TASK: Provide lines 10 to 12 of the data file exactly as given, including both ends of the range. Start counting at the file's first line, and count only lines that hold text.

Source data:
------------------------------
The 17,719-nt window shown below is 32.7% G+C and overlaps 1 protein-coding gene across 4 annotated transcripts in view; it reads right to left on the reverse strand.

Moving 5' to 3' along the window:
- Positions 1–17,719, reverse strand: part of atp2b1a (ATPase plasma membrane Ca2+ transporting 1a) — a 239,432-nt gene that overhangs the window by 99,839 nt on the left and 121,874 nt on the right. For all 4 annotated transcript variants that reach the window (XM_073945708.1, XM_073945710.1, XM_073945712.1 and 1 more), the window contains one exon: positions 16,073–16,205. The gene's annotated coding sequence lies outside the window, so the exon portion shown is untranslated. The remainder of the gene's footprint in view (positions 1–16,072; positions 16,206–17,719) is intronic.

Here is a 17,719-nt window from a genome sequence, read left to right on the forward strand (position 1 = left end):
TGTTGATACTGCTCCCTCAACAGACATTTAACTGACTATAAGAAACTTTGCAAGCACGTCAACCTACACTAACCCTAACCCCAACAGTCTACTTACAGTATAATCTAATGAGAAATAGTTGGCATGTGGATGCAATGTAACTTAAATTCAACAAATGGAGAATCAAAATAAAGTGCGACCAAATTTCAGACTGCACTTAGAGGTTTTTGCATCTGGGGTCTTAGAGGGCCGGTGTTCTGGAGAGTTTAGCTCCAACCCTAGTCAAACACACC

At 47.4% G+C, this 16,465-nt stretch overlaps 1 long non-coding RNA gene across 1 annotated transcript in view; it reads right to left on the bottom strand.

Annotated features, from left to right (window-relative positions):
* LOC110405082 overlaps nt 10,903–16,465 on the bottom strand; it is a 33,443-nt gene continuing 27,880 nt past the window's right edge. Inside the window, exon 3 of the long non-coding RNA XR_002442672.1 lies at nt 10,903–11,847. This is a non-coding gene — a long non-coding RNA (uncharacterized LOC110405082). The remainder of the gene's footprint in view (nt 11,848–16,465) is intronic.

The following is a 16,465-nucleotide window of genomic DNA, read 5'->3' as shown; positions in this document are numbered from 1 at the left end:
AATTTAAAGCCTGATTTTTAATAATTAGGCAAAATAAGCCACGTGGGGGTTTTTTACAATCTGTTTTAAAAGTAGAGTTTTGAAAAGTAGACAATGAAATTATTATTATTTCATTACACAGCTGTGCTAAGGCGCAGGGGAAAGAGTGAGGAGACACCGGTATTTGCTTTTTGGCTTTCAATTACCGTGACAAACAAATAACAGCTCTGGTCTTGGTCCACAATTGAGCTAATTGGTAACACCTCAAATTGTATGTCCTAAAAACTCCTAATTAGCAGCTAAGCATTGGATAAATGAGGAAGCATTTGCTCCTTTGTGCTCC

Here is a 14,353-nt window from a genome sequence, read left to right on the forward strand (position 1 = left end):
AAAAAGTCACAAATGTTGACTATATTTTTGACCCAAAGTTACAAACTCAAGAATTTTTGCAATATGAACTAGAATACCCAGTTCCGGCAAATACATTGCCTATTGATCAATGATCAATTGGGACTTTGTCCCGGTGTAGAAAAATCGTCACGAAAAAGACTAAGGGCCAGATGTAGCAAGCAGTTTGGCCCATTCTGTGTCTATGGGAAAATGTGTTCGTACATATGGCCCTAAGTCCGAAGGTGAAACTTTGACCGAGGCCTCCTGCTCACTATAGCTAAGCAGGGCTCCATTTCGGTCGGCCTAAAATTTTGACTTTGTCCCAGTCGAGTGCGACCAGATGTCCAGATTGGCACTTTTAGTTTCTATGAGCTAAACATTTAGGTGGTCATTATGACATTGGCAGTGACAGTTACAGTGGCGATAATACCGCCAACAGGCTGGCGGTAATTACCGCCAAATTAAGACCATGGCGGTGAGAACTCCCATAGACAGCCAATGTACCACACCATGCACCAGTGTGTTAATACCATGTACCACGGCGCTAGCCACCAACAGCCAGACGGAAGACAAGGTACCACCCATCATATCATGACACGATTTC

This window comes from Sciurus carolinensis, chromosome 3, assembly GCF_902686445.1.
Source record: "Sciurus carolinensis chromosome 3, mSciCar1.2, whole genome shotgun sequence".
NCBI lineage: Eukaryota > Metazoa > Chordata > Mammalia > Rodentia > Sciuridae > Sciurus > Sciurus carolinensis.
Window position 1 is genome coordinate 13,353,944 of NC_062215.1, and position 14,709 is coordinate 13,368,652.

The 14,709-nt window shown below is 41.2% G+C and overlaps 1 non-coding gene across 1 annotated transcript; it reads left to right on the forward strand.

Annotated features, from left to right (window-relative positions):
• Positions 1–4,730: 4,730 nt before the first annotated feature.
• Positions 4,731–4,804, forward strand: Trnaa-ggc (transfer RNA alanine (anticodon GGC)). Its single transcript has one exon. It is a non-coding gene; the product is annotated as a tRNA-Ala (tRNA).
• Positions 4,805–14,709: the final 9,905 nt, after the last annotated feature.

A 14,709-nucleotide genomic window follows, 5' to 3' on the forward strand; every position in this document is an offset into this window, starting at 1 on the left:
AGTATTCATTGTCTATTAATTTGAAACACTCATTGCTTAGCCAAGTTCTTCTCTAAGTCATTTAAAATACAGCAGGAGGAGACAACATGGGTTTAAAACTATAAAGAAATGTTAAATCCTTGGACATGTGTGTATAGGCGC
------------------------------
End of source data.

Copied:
AATTTAAAGCCTGATTTTTAATAATTAGGCAAAATAAGCCACGTGGGGGTTTTTTACAATCTGTTTTAAAAGTAGAGTTTTGAAAAGTAGACAATGAAATTATTATTATTTCATTACACAGCTGTGCTAAGGCGCAGGGGAAAGAGTGAGGAGACACCGGTATTTGCTTTTTGGCTTTCAATTACCGTGACAAACAAATAACAGCTCTGGTCTTGGTCCACAATTGAGCTAATTGGTAACACCTCAAATTGTATGTCCTAAAAACTCCTAATTAGCAGCTAAGCATTGGATAAATGAGGAAGCATTTGCTCCTTTGTGCTCC

Here is a 14,353-nt window from a genome sequence, read left to right on the forward strand (position 1 = left end):
AAAAAGTCACAAATGTTGACTATATTTTTGACCCAAAGTTACAAACTCAAGAATTTTTGCAATATGAACTAGAATACCCAGTTCCGGCAAATACATTGCCTATTGATCAATGATCAATTGGGACTTTGTCCCGGTGTAGAAAAATCGTCACGAAAAAGACTAAGGGCCAGATGTAGCAAGCAGTTTGGCCCATTCTGTGTCTATGGGAAAATGTGTTCGTACATATGGCCCTAAGTCCGAAGGTGAAACTTTGACCGAGGCCTCCTGCTCACTATAGCTAAGCAGGGCTCCATTTCGGTCGGCCTAAAATTTTGACTTTGTCCCAGTCGAGTGCGACCAGATGTCCAGATTGGCACTTTTAGTTTCTATGAGCTAAACATTTAGGTGGTCATTATGACATTGGCAGTGACAGTTACAGTGGCGATAATACCGCCAACAGGCTGGCGGTAATTACCGCCAAATTAAGACCATGGCGGTGAGAACTCCCATAGACAGCCAATGTACCACACCATGCACCAGTGTGTTAATACCATGTACCACGGCGCTAGCCACCAACAGCCAGACGGAAGACAAGGTACCACCCATCATATCATGACACGATTTC